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Volunteer Report

Getting to Know Libby

By Mary Beth Beckman

Libby Ryan is swiftly becoming a household name amongst ballroom dancers. Over the past few months, she has contributed a great deal of smart, observant, useful journalism to our community and has no plans of backing down now. We know her stories, but I wanted our readers to get to know a bit more about her.

Originally I had intended to use Libby's answers to the following questions as the starting point for an article, but I found her responses so simultaneously interesting, informative, and charming that I've chosen to leave the interview intact and let her speak for herself.

How do you answer the vague prompt, "Tell me about yourself"?

Well, I am a journalism student (with a minor in political science, concentration in global health) at the University of Minnesota. For the summer and next semester, I am working full-time at MSP Communications fact checking and writing for Delta Sky Magazine. I’m also freelancing for a couple other local publications right now, which is a blast!

That’s pretty boring for such an open-ended question, so on the random side of things: I wish I had a British accent, because I’ve watched a few too many BBC TV shows; I take every opportunity to go see Broadway musicals—the Orpheum is one of my favorite places; and I love baking, especially anything with chocolate.

If there were one thing you could get on a soapbox about, what would it be?

The journalism school at the U has trained the soapbox out of me. I’m impartial journalism girl now.

How did you get involved in ballroom dancing, and what keeps you here?

I grew up with dance, starting with ballet when I was three, and bounced from style to style (ballet, modern, kick line, lyrical, musical theater) until graduating from high school. But I had always wanted to try ballroom and never knew how to start! So when I found the University of Minnesota Ballroom Dance Club, I became obsessed. I dived headfirst into everything ballroom I could get my hands on and danced as much as I could. I worked with the club’s board to bring the ballroom world to college students, jumped on every performance opportunity, and competed with some amazing partners. Then life came around, threw some hard choices at me, and I made the decision to pursue my writing dreams over my dancing dreams. Luckily, there’s Sheer Dance, where I can combine my love of dance with my love of writing! And of course, I can’t keep myself off the dance floor for long and can often be found out social dancing.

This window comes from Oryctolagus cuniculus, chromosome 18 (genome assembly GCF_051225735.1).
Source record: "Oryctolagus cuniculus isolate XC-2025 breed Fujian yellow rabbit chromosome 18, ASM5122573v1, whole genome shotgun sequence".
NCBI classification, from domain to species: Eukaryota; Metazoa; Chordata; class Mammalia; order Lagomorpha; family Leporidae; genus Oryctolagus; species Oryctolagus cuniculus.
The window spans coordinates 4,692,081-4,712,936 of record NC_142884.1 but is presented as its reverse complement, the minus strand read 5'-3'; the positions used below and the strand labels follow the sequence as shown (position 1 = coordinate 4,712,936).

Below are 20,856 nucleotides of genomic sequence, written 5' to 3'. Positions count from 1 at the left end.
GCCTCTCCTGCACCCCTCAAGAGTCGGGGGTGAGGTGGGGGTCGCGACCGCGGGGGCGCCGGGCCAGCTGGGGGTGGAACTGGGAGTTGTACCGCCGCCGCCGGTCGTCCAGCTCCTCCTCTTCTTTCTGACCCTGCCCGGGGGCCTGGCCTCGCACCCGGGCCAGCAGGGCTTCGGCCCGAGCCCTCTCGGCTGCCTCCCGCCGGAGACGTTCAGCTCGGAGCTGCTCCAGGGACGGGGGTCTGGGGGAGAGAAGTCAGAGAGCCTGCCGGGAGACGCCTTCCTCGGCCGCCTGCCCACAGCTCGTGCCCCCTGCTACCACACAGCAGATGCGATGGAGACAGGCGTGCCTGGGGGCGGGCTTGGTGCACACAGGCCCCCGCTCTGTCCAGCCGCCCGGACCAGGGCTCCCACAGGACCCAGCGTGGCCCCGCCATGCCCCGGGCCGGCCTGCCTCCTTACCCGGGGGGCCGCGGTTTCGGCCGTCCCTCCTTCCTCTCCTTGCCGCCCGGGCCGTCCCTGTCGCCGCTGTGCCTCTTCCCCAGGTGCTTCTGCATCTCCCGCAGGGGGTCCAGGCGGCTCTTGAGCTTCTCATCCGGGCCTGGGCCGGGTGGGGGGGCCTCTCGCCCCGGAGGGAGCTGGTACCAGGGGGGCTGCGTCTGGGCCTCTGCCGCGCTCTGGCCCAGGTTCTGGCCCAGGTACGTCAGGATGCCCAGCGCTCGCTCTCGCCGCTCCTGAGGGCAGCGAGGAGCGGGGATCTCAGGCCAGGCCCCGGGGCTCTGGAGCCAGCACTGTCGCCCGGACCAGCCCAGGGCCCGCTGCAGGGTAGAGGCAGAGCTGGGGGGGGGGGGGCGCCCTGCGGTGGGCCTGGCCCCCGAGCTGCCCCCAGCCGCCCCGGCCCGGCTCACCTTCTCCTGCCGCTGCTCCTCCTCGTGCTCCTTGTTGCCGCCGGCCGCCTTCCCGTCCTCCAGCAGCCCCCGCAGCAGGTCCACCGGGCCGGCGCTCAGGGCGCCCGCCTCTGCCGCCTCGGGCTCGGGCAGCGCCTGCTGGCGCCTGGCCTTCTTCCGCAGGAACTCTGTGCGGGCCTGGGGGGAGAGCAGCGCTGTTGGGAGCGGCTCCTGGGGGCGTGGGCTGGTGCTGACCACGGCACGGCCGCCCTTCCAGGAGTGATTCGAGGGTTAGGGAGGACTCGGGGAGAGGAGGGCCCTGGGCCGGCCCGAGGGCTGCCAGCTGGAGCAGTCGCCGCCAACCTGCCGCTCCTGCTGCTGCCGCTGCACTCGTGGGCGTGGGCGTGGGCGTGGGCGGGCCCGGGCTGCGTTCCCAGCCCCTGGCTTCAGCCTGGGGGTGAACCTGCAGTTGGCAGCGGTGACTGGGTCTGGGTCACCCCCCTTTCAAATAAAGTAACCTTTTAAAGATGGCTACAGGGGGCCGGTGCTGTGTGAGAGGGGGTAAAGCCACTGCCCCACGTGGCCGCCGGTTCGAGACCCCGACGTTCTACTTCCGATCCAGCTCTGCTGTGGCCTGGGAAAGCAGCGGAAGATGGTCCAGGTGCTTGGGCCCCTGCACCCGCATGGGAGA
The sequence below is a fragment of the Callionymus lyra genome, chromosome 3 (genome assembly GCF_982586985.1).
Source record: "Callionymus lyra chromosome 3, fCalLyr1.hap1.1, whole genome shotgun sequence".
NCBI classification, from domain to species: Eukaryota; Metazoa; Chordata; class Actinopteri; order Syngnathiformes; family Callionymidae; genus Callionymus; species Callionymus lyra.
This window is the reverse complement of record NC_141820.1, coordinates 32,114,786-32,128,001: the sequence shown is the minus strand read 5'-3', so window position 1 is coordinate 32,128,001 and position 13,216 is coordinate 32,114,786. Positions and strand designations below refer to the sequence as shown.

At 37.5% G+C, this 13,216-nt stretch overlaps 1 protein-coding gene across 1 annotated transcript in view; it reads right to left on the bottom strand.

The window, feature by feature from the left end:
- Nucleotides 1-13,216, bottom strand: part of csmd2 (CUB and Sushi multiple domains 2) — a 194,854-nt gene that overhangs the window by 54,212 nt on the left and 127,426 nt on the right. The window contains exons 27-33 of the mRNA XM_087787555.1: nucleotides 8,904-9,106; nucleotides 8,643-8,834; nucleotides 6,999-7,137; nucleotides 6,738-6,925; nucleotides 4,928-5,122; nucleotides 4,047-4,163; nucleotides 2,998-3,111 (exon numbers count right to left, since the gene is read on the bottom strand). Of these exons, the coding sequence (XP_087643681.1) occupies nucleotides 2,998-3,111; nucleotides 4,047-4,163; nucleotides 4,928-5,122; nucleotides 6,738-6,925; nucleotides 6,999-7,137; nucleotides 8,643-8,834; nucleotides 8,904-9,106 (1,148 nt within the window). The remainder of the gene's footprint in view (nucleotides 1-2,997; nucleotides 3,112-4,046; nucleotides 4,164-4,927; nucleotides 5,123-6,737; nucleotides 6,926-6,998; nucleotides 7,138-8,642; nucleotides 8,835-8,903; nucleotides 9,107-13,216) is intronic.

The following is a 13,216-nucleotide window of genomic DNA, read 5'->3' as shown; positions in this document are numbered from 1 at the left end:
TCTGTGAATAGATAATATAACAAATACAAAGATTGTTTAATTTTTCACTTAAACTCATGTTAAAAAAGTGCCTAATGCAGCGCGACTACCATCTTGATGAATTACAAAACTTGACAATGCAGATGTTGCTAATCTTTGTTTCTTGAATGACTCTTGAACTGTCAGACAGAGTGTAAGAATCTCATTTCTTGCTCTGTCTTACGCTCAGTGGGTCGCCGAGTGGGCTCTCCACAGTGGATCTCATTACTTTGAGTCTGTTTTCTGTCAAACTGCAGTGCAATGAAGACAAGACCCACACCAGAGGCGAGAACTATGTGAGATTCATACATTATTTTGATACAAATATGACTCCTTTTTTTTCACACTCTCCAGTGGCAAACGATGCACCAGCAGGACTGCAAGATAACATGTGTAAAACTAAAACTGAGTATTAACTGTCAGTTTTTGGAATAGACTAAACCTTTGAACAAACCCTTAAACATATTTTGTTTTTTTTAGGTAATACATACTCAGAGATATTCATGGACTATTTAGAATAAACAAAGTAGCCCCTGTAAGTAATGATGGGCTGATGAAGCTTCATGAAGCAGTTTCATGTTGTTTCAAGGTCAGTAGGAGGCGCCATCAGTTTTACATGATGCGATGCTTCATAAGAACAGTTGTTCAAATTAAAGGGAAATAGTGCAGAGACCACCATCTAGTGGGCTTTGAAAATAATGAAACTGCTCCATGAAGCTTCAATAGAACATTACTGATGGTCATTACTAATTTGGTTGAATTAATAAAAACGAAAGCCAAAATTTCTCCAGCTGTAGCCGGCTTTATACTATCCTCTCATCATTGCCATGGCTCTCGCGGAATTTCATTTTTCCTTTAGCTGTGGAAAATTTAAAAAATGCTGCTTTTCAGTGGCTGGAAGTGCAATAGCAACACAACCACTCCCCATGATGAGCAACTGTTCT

There’s something so delightful about ballroom dancing, in all of its forms. It’s absolutely classic and its appeal surpasses generation. That is what keeps me here, even though I don’t have quite as much time to devote to it anymore.

What do you wish we had more of in the local dance community?

There could always be more people and, from a purely selfish point of view as a follow, more leads!

What is your relationship with volunteering?

I’ve always been a volunteering kind of girl and love to have side projects beside work or school as a creative outlet. My career goals are very much in the news sector, so it is fun for me to do some arts writing on the side, plus keep myself tangentially involved in the ballroom world. I also like the challenge of dance photography.

Give me your thoughts on Sheer Dance.

Sheer Dance is wonderful because it both allows people to tell others about their own dance experiences and lets people like me to go in and find stories to tell. It’s nice to see a platform that will cover local performances and events, especially the ones that might not otherwise get that kind of attention. National events that get covered by big magazines and newspapers are amazingly impressive, but so much work goes into the smaller events, and everyone who participates in those should be able to see that reflected in print along with a review or story about their performance, just like the big names. It’s great that Sheer Dance gives that chance to all the extremely talented dancers we have here in our community, who otherwise might not get that recognition.

What are your short-term and long-term goals?

Right now, I’m focusing on graduating from college. Short-term, my focus is to find some more writing/photography/editing opportunities while balancing my current job at MSP and finishing up school (and hopefully still find time to pop out social dancing every once in a while). Then comes the scary part of finding a post-grad job ….

Long-term, my goal is to be working as an international correspondent writing about global health issues, focusing on individuals in areas dealing with crises and telling their stories. I’m struggling to learn Arabic right now, so I plan to spend at least a little time in the Middle East. The dream job is The New Yorker, Vanity Fair, or The Atlantic.

If someone recognized you at a social dance, how would you want them to approach you?

Come and ask me to dance! I’m the one generally singing to myself on the sidelines, if I’m not dancing at the moment. I can’t resist singing along to old standards. Even if I’ve got my camera out taking photos, I promise I’d love to dance!